While cruising through old copies of “The Liberator”, the most prominent anti-slavery newspaper in America in the 19th century, I came across a small article from May 3, 1834 that sheds new light on Albany’s Black activism in the early part of the 19th century.
We know a lot about what happened several decades later, but very little about the formative years. In 1827 New York State abolished slavery. ( New Yorkj State was late to the party.)
By 1831 Albany’ had become a hotbed of Black agitation for abolition of slavery in the South and equal rights in the Black community – very much earlier than white abolitionists in the city. While most historians focus on Black activism in Philadelphia, New York City and Boston at that time, Albany was the 9th largest city in America in 1830, and had a Black population of between 700-800. African Americans in Albany were mad as hell about slavery in the South and NYS failure to provide them an opportunity to vote with the same rights as white men.
Members of the Black community had already successfully intervened in court cases that were attempting to send several people (a woman and 2 children) back to the South to be sold in the slave markets in 1828 and 1829.
And then in April 1834 they made their next public move. A “runaway” from a slave state was captured and held in jail (it was at the corner of Howard St. and Eagle St.).According to the article 100 “Negroes” stormed the jail, thronged the jail guards and constables, and rescued the “runaway” and got him away. It appears the guards whomped on the liberators and they didn’t punch back (very smart). Wow.. just wow. . I reached out to a number of historians and they’ve never heard of this.
The men who stormed the jail probably represented at least 1/3 of adult Black men in the City. The article indicates the action was so well-coordinated and timed, it had to have been a planned, not spontaneous (as other such later actions were other cities). And the date of 1834 makes this the earliest incident of this kind that has been described. in the country. Most “liberations” went down in the late 1840s and 1850s.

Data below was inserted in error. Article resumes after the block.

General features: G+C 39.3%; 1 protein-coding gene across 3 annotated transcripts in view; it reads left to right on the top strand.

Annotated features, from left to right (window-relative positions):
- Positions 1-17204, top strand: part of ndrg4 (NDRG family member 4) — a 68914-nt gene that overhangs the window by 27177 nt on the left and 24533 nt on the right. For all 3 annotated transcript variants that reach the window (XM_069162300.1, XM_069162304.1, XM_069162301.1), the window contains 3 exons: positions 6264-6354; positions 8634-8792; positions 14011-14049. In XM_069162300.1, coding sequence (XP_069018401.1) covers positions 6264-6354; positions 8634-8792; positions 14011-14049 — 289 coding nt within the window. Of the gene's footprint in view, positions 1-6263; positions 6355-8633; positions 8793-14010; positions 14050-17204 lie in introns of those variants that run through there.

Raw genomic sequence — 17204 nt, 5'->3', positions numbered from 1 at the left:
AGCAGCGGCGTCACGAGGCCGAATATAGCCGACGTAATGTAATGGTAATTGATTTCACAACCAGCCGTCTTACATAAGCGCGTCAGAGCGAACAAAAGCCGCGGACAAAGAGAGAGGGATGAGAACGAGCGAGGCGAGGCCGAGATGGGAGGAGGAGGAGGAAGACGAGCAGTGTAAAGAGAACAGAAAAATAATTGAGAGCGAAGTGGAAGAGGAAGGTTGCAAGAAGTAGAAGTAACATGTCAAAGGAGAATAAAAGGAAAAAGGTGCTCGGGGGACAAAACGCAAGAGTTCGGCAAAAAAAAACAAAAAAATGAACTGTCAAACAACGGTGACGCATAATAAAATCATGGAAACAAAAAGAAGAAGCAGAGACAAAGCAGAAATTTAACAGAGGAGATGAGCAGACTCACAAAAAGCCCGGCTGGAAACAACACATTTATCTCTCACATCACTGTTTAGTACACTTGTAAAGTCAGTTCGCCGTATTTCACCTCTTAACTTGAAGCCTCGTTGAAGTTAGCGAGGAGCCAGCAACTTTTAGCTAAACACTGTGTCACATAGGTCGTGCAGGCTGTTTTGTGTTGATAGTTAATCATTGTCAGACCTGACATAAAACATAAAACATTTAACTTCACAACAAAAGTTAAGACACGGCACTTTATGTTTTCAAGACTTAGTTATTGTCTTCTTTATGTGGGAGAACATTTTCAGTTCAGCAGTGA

There are no names identified in the article, but we know who some of the likely suspects are. John Stewart and Michael Douge were fiery 30 something activist barbers.
Stewart had briefly published an incendiary newspaper “The African Sentinel” in 1831 that supported direct action against slavery and slave owners.
His best friend was Charles Morton. Both were agents of The Liberator.
Ben Lattimore, Jr. was the son of the man who had been the leading Black activist in Albany for 20 years, and had stepped into his father’s shoes. The family was probably the wealthiest Black family in the city at the time (they owned a lot of property and ran a thriving grocery store).
In 1834 Ben had recently married a woman born enslaved in Pittstown, Rensselaer County in 1812. Lattimore is identified as a member of the Albany Underground Rairoad (UGRR) , and 1 of 2 Black officers of the Eastern NY Anti-Slavery Society. In 1847 he bought a large farm in south of Glens Falls in Moreau for $3,000 and set up his own UGRR operation with Black and white men in the area.
Other men probably included Stephen Myers, a waiter who would become the supervising agent of the Albany UGRR in the 1850s and William Topp who would have been barely 19.
Topp would later become a wealthy tailor, member of the UGRR, and friend of the white abolitionists Susan B. Anthony, William Lloyd Garrison, Wendell Phillips and Frederick Douglass. The group probably included Richard Thompson, who owned an eating house and fruit store (who would become the supervising agent of the Underground Railroad in Albany in the 1840s; Benjamin and Shiperd Paul whose uncle Rev. Nathaniel Paul founded the first Black Church in Albany in the 1820s; John Chambers -another barber, and John Briggs whose son William who would be killed in action while serving with the 54th Massachusetts, the famous “colored” regiment that stormed Ft. Wagner in the Civil War.
Copyright Julie O’Connor 2021